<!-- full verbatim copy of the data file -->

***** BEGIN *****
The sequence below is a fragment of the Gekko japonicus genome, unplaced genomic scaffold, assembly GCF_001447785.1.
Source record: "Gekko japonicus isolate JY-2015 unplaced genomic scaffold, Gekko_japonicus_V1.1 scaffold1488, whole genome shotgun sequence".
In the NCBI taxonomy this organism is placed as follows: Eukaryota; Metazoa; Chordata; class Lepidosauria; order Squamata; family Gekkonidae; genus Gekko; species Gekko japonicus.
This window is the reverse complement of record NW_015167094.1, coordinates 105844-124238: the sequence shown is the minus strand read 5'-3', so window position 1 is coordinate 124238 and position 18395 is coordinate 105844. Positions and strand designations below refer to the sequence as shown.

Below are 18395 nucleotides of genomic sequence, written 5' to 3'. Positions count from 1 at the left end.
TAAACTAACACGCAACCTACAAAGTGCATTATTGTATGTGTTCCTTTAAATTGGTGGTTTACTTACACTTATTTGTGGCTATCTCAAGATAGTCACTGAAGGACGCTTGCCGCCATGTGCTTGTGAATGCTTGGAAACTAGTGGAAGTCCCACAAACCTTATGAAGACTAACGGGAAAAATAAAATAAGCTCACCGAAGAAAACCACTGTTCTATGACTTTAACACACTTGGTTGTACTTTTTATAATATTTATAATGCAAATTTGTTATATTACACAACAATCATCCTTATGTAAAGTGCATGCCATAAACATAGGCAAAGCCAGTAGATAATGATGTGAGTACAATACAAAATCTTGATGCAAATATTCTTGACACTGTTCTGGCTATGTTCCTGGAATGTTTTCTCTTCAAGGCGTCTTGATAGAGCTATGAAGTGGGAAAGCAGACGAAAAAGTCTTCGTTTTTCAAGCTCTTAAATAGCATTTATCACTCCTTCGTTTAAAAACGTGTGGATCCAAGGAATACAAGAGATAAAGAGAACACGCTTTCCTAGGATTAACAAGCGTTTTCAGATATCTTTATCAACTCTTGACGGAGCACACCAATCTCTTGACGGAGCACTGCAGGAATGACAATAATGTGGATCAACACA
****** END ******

The sequence below is a fragment of the Gekko japonicus genome, unplaced genomic scaffold, assembly GCF_001447785.1.
Source record: "Gekko japonicus isolate JY-2015 unplaced genomic scaffold, Gekko_japonicus_V1.1 scaffold1488, whole genome shotgun sequence".
In the NCBI taxonomy this organism is placed as follows: Eukaryota; Metazoa; Chordata; class Lepidosauria; order Squamata; family Gekkonidae; genus Gekko; species Gekko japonicus.
This window is the reverse complement of record NW_015167094.1, coordinates 105844-124238: the sequence shown is the minus strand read 5'-3', so window position 1 is coordinate 124238 and position 18395 is coordinate 105844. Positions and strand designations below refer to the sequence as shown.

Below are 18395 nucleotides of genomic sequence, written 5' to 3'. Positions count from 1 at the left end.
TAAACTAACACGCAACCTACAAAGTGCATTATTGTATGTGTTCCTTTAAATTGGTGGTTTACTTACACTTATTTGTGGCTATCTCAAGATAGTCACTGAAGGACGCTTGCCGCCATGTGCTTGTGAATGCTTGGAAACTAGTGGAAGTCCCACAAACCTTATGAAGACTAACGGGAAAAATAAAATAAGCTCACCGAAGAAAACCACTGTTCTATGACTTTAACACACTTGGTTGTACTTTTTATAATATTTATAATGCAAATTTGTTATATTACACAACAATCATCCTTATGTAAAGTGCATGCCATAAACATAGGCAAAGCCAGTAGATAATGATGTGAGTACAATACAAAATCTTGATGCAAATATTCTTGACACTGTTCTGGCTATGTTCCTGGAATGTTTTCTCTTCAAGGCGTCTTGATAGAGCTATGAAGTGGGAAAGCAGACGAAAAAGTCTTCGTTTTTCAAGCTCTTAAATAGCATTTATCACTCCTTCGTTTAAAAACGTGTGGATCCAAGGAATACAAGAGATAAAGAGAACACGCTTTCCTAGGATTAACAAGCGTTTTCAGATATCTTTATCAACTCTTGACGGAGCACACCAATCTCTTGACGGAGCACTGCAGGAATGACAATAATGTGGATCAACACA